Nine Inch Nails
Recorded live at "the right track" - Cleveland
CD with the studio demo
s for Pretty Hate Machine
). It was played by a live band as kind of a dry run for their live show. Unlike most bootlegs, they appear to have been mastered off of the original DAT
tapes used for recording in the studio, thus the quality is very high. It features the only known studio recordings of "Maybe Just Once
", "Purest Feeling
", and "Intro to Sanctified
". It has a version of "Twist
" on it, labeled as "Ringfinger
" in the liner notes. Since this isn't really a "live" show, there was no audience and thus no audience noise. Also, though there is no video, I'm pretty sure Trent & friends were being all boring and just playing the music instead of slathering themselves in mud
and thrashing about the stage throwing microphone stands at each other.
Total Running Time:
- Intro (2:23) - A nice little instrumental that leads into Sanctified, its sometimes played before live versions of Sanctified.
- Sanctified (5:39) - Similar sounding to the version on PHM. The sample from Midnight Express in the middle of the song is replaced with this sample of unknown origin: "Get in there and give it a try, go ahead give it a try right now, doesn't that feel good? There, now you're ready get in there and get the job done. Life is good life is terrific, thank you God for another wonderful day!" It sounds a little less synthy with more focus on the guitars than the album version, which I consider to be a good thing.
- Maybe Just Once (5:10) - Filled with typical upbeat 80s pop synthesizers this doesn't sound a bit like NIN (even PHM-era NIN). Its almost like he was inspired by happiness, for crying out loud. He must have come to his senses, however, and the song was scrapped before PHM.
- The Only Time (5:12) - A little less polished than the PHM version, but essentially the same song.
- Kinda I Want To (5:02) - The same lyrics as the PHM version, but completely different music. This has a similar feel to track 3, with the 80s pop synthesizers etc... except it's even worse. Again, it's not something you'd expect from NIN, and the PHM version is much better.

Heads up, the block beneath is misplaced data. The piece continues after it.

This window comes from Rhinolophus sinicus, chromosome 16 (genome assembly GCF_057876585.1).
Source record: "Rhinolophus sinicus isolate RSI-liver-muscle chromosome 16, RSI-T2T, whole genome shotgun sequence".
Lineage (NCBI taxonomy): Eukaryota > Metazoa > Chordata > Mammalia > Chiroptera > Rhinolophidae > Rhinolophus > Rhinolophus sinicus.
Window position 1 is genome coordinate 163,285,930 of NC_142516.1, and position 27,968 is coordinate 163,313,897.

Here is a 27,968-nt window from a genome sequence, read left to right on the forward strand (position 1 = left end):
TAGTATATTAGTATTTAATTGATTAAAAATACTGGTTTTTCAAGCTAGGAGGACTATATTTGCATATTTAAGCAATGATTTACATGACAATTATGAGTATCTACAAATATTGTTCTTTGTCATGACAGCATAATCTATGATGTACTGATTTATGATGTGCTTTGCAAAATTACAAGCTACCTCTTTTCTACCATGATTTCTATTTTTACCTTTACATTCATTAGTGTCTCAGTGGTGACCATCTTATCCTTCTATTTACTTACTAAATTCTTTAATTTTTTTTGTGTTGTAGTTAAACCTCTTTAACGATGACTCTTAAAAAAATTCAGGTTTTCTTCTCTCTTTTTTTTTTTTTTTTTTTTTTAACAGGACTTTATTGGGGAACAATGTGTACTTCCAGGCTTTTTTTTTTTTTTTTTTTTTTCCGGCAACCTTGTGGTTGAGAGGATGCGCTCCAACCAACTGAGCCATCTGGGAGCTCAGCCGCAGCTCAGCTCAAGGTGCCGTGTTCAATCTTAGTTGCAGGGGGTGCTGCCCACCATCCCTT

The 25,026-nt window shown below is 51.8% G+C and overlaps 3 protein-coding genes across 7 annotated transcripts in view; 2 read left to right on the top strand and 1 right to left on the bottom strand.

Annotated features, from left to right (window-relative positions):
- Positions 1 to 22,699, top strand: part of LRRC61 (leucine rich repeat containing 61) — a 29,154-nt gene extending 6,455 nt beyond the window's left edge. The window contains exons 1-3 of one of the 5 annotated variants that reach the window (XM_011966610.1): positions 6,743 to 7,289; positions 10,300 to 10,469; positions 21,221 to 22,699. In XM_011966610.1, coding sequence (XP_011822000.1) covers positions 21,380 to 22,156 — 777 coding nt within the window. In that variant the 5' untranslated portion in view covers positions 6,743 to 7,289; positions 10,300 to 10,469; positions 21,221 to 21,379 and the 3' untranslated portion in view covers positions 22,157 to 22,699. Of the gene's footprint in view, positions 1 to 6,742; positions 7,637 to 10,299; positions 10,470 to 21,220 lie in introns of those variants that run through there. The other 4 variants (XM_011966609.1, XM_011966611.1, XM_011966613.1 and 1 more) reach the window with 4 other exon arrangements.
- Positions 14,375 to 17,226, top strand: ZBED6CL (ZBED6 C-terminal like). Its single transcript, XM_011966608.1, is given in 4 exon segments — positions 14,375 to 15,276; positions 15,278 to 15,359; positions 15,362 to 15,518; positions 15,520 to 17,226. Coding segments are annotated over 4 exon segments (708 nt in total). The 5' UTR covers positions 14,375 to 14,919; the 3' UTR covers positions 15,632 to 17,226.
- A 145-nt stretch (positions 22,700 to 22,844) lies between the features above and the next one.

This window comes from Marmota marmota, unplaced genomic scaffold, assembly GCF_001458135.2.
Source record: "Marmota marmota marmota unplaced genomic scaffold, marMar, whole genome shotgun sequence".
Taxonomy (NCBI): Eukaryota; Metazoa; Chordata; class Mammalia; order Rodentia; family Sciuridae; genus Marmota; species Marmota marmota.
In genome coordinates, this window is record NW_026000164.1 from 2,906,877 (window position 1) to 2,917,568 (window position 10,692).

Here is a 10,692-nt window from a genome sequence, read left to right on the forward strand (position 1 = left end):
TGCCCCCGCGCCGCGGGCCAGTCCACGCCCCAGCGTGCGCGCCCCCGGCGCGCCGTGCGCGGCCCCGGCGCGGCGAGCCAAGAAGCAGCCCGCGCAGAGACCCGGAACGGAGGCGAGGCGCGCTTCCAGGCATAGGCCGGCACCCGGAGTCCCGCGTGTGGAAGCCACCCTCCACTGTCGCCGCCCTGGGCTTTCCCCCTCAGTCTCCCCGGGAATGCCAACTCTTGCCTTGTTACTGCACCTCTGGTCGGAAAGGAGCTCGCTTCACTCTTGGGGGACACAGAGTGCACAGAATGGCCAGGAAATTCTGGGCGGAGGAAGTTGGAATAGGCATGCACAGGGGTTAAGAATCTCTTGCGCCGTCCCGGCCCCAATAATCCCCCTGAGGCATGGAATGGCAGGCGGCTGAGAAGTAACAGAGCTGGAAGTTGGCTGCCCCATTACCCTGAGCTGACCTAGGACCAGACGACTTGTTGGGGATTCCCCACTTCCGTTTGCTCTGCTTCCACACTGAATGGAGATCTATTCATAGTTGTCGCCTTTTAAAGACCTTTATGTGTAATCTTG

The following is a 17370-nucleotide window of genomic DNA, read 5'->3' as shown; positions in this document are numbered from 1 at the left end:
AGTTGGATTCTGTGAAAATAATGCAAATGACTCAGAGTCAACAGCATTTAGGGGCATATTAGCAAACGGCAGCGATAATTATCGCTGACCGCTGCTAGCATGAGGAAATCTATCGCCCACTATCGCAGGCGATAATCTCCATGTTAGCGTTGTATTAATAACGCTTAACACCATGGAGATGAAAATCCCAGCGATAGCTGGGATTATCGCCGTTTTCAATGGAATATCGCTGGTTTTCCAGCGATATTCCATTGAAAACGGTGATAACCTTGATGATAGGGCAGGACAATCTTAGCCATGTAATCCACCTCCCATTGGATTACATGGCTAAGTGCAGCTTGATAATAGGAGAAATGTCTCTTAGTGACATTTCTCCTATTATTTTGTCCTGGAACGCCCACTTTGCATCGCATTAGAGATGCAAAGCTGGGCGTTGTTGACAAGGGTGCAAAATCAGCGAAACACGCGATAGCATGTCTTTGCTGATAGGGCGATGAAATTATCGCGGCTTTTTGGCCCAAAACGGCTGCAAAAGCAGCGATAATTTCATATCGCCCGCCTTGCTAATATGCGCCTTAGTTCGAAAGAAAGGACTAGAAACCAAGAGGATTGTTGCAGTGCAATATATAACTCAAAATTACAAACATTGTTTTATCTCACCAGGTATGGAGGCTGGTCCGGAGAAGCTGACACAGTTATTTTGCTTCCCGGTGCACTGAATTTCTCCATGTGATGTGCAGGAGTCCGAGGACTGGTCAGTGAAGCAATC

- That's What I Get (4:19) - A rougher, harder feeling version of the PHM song. The drums, in particular, set it apart from the album version. Its a little less polished, but still very similar to the album version.
- Purest Feeling (2:59) - The album's title track, this is a short, fairly simplistic 80s pop song with a repeating saxaphone sample and some good lyrics. Again not your typical NIN song and the song was scrapped before PHM. Slightly better than tracks 3 and 5, but I still don't think we're missing much.
- Ringfinger (5:54) - Different lyrics than the PHM version (this version is often referred to as "twist") and its also missing the Jane's Addiction sample. I prefer the PHM version myself.
- Down In It (6:17) - This has a completely different intro, and a more simplistic feel but essentially retains the feel of the PHM version.
It's interesting to hear how NIN sounded before PHM, and its worth listening to just to hear the full evolution of the songs, but it lacks the depth and energy of NIN's later works (as well it should - it being a bootleg and all.) The heavy reliance on cheesy 80s synthesizers was a surprise to me, and its something I'm glad he did away with. It is tempting to describe this as a sort of "stripped down" NIN, but Reznor has already done that (with still
) to much greater effect. I guess building a song up and "deconstructing" it works better than seeing the base material upon which the music was built. Obviously, Reznor
doesn't like that this disc was released, but he really doesn't have much to be embarrassed about.